George has loved Marmite – loved him almost to death. For almost a year, Marmite has been hooked on George’s scimitar claws, bitten on the nose by George’s sharp young teeth. George has attempted (unsuccessfully, since he’s George) to chew off Marmite’s ears, and gouge out his little eyes.

The cats have got a kind of ladder/platform arrangement in the kitchen. They run up the ladder and perch on one of several shelves. Once in a while George manages to get to the top shelf without falling off, and there he waits, impatiently, for me to locate Marmite. Often he’s under the washing machine or in one of the litter trays or squashed into a corner somewhere gathering dusty. It has been my job to throw Marmite into the air so that George can leap up and either catch Marmite between his clumsy paws or fall right off the platform. This game – which mothers will no doubt recognise – is a variety of “throw teddy out of the pram” and results in “Mummy” getting far more exercise than “baby”/George.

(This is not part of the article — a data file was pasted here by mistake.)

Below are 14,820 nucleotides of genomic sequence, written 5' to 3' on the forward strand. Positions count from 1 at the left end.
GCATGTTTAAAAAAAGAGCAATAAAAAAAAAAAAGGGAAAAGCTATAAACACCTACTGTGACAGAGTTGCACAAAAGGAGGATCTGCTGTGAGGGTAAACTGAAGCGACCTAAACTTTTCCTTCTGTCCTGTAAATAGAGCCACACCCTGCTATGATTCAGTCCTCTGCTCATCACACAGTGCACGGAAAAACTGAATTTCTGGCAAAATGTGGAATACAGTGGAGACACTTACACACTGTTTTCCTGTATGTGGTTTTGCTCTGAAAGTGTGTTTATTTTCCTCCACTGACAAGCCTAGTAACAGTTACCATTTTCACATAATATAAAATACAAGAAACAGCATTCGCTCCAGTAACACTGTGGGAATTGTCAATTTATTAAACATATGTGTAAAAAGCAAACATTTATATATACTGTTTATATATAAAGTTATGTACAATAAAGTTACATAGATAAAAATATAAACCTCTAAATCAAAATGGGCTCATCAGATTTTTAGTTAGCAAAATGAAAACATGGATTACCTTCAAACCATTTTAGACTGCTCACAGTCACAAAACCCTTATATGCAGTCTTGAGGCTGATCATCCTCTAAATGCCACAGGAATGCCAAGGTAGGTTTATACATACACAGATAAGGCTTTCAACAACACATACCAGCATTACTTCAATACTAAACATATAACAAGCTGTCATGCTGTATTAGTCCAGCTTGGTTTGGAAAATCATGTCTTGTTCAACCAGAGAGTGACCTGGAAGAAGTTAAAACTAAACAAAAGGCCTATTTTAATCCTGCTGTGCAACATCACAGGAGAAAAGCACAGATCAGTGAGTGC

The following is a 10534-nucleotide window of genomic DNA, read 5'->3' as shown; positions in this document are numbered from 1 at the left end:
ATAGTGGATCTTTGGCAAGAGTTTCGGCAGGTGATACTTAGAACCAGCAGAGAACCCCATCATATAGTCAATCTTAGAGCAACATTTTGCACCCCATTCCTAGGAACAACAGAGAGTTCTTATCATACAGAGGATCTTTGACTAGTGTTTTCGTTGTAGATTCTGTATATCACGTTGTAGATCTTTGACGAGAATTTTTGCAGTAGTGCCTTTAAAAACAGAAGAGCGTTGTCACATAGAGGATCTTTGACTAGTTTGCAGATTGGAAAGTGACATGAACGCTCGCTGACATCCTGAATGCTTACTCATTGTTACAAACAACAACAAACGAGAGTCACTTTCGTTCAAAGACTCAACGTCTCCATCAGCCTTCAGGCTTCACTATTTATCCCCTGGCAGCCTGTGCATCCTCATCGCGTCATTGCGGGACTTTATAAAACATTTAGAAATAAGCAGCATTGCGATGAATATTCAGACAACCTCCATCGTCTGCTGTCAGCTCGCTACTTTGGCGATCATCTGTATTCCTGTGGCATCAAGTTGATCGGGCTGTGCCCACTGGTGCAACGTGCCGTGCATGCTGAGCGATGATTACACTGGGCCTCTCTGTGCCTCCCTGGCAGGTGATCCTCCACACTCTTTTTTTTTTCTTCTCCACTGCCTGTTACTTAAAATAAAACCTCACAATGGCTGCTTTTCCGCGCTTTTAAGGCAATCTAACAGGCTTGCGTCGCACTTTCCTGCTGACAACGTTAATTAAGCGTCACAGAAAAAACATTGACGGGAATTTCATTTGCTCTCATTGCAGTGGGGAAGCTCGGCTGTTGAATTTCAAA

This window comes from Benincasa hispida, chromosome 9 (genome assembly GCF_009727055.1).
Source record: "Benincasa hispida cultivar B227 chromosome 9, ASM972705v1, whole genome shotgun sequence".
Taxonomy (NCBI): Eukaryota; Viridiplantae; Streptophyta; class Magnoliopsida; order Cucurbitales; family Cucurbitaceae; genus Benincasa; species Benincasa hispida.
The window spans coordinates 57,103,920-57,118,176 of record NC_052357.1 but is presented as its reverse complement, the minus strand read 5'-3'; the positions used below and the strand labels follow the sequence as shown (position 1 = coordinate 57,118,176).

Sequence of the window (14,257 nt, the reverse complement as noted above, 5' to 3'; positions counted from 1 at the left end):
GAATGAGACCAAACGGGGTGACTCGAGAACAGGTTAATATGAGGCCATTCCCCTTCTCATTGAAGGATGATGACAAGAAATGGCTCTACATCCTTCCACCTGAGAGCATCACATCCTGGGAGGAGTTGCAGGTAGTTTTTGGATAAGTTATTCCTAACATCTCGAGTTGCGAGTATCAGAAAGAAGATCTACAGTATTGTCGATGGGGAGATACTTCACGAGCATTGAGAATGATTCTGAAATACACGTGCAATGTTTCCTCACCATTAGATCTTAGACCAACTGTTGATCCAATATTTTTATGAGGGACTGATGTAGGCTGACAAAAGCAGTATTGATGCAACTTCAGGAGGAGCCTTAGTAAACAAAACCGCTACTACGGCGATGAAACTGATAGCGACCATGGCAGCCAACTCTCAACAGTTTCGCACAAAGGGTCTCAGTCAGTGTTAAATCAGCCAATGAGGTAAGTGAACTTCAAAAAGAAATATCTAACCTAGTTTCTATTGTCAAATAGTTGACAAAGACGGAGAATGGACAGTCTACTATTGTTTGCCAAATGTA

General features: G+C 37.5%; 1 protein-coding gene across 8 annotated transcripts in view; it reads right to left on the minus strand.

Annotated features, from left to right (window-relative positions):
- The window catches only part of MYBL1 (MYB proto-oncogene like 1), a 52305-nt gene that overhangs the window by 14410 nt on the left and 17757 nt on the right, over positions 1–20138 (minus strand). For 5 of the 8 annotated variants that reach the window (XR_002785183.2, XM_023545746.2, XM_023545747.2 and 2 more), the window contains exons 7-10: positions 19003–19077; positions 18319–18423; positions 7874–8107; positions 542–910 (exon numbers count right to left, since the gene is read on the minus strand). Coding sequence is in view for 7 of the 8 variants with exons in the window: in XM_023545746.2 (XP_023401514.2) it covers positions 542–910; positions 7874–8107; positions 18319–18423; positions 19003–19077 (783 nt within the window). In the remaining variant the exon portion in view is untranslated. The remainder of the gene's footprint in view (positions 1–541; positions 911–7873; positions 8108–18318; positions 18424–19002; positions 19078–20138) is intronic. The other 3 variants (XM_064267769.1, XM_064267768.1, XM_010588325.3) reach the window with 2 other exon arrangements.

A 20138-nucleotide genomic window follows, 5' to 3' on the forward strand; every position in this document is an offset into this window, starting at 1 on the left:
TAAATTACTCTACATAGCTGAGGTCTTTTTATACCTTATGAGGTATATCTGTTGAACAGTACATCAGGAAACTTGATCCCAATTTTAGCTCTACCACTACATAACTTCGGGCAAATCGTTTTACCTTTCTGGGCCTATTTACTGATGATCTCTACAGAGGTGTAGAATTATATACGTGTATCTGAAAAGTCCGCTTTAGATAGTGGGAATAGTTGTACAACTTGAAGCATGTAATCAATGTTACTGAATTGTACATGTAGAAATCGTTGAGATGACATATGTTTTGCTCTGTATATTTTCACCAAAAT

However, just recently Marmite has been showing signs of exhaustion. Enough is enough, Big Mummy, I have heard him pleading. No more Georgie. So, Sir Marmite Mouse has entered an honourable retirement. He has hung up his spurs and divested himself of his armour. (No? No, I knew you weren’t going to believe the bit about the chain mail.) He has had one final adventure in the washing machine and now accompanies me all over the place as my lucky mascot. Sometimes he is in my coat pocket, sometimes in that capacious bag of mine. You never know where he’s going to pop up next.

George is still looking.